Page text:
On the desk in Leo’s office lay many things—a small tower of folders and notebooks, modem and router, sheets of blank paper, a sharpener, a stapler, and a crystal glass full of iced coffee. He palmed the cool base, the ice cubes rattled against the glass. Milk mixed with the bitter taste of coffee on his lips.
—Art, what’s going on with you?
—Where’s my son’s car Mr. Mario?
—Few more days on that Art, had to order a part or two.
—Mario! Super Guinea!
—You’re in an awfully good mood this morning Art.
—Is that right?
Mario looked Art squarely in the eye.
—Yea that’s right.
Arthur Robinson reached into his pocket as his phone began to buzz.
—Getting a call Mario, I’ll talk to you later.
Now that Myrtle Robinson had risen so had Charybdis. She trotted eagerly behind Myrtle’s legs as they shuffled towards the kitchen.
—Egg? You want an egg Charybdis? Myrtle Robinson cooed to Charybdis.
Charybdis put her head at an incline and nodded back and forth.
—I’ll get you egg… Aww that’s a good dog.
Myrtle Robinson reached into the fridge and took out one of the eggs. She turned the dial of the stove and a circle of blue flame-petals burst out. She put a touch of olive oil in the pan and, cracking the egg on its side, let the egg white and yolk fall in.
—Scrambled egg for you Cribby!
If I know that I cannot know what I will become then why do I worry? It is a senseless position. And if I will become what I will become then why do I worry? And why am I always analyzing each one of my actions in terms of my progress? Why can’t I lose myself for once?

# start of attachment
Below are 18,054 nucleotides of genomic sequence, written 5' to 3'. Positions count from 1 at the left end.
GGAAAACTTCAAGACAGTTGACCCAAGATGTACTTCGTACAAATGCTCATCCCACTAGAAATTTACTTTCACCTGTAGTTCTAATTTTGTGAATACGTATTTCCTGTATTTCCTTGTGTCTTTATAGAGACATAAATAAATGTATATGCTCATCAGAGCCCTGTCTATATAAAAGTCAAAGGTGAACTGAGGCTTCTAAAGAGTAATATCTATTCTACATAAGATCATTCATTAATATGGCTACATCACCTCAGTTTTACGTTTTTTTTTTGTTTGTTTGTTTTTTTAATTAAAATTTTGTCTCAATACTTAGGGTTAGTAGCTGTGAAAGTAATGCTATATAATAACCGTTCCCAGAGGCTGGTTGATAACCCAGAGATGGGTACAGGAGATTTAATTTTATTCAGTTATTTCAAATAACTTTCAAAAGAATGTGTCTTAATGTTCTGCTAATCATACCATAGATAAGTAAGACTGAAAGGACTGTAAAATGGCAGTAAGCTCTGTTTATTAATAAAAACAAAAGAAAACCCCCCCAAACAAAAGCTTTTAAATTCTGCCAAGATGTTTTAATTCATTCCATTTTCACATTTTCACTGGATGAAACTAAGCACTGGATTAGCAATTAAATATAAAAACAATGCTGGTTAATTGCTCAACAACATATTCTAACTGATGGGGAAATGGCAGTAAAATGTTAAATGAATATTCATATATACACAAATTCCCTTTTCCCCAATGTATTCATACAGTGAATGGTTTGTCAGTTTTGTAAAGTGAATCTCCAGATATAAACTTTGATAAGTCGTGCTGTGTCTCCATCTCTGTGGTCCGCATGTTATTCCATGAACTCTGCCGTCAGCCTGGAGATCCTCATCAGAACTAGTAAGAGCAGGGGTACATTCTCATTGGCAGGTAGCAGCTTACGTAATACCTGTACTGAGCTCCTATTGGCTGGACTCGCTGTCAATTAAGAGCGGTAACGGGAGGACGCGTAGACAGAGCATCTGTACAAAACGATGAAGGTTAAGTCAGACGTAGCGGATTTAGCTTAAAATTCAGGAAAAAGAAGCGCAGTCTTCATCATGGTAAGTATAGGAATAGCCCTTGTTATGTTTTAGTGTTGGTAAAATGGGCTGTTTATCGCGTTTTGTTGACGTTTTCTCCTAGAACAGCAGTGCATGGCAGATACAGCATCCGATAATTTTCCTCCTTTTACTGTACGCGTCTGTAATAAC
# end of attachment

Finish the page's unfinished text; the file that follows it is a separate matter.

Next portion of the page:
Answer these questions later tonight.
Lily skid out of the kitchen with Charybdis chasing. They came to the ottoman on which Lily had leapt. Below, Charybdis groveled and whimpered, stretching out her front paws repentantly. Lily’s tail puffed like a boa, she showed Charybdis her fangs and hissed like a snake. Charybdis looked up with sad marble eyes.
Lea walked out of Root Hall to the path. She cut past CJ and walked onto Martin’s Way, heading back to her dormitory. One after another a rush of ideas crashed in her brain. She could feel her thoughts realigning and shifting like the earth’s plates. And she had a vision of an eagle soaring across the face of the sun, the wingspan for a moment blackening. Lea stopped, stepped off the side of the path and wrote in her notebook.
I would like to live in a world
Where time is slower
So I can focus on all this Spirit.
She closed her book and returned it to her pocket. She thought of her and Lily cuddled in bed together. Sometimes Lily would curl up by her head. Lea walked.
Alex Witonsky is a writer living in Blue Point, New York. He loves mycology, and is currently working on a collection of short stories.